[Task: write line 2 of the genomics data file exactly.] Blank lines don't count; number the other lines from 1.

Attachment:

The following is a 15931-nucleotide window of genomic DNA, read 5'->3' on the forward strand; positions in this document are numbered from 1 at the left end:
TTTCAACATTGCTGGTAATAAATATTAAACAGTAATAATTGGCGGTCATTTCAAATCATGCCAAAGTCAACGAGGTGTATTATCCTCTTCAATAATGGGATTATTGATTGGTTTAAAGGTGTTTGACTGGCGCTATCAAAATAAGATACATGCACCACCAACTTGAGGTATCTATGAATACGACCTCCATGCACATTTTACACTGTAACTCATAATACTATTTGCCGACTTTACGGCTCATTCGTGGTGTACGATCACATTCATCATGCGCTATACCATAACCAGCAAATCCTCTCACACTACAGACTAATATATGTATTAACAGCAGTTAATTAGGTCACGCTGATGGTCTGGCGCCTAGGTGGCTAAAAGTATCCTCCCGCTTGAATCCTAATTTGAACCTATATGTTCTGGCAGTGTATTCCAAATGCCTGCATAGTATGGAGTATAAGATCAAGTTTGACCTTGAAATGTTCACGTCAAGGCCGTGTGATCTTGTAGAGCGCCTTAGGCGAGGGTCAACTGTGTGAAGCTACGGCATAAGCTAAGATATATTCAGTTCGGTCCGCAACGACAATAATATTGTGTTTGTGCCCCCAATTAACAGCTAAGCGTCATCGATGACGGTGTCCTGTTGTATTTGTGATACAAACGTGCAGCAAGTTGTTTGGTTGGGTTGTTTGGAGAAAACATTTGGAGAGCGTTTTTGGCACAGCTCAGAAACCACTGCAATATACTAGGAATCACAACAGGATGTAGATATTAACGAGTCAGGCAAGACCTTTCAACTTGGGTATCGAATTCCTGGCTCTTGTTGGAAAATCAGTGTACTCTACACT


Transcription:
TTTCAACATTGCTGGTAATAAATATTAAACAGTAATAATTGGCGGTCATTTCAAATCATGCCAAAGTCAACGAGGTGTATTATCCTCTTCAATAATGGGATTATTGATTGGTTTAAAGGTGTTTGACTGGCGCTATCAAAATAAGATACATGCACCACCAACTTGAGGTATCTATGAATACGACCTCCATGCACATTTTACACTGTAACTCATAATACTATTTGCCGACTTTACGGCTCATTCGTGGTGTACGATCACATTCATCATGCGCTATACCATAACCAGCAAATCCTCTCACACTACAGACTAATATATGTATTAACAGCAGTTAATTAGGTCACGCTGATGGTCTGGCGCCTAGGTGGCTAAAAGTATCCTCCCGCTTGAATCCTAATTTGAACCTATATGTTCTGGCAGTGTATTCCAAATGCCTGCATAGTATGGAGTATAAGATCAAGTTTGACCTTGAAATGTTCACGTCAAGGCCGTGTGATCTTGTAGAGCGCCTTAGGCGAGGGTCAACTGTGTGAAGCTACGGCATAAGCTAAGATATATTCAGTTCGGTCCGCAACGACAATAATATTGTGTTTGTGCCCCCAATTAACAGCTAAGCGTCATCGATGACGGTGTCCTGTTGTATTTGTGATACAAACGTGCAGCAAGTTGTTTGGTTGGGTTGTTTGGAGAAAACATTTGGAGAGCGTTTTTGGCACAGCTCAGAAACCACTGCAATATACTAGGAATCACAACAGGATGTAGATATTAACGAGTCAGGCAAGACCTTTCAACTTGGGTATCGAATTCCTGGCTCTTGTTGGAAAATCAGTGTACTCTACACT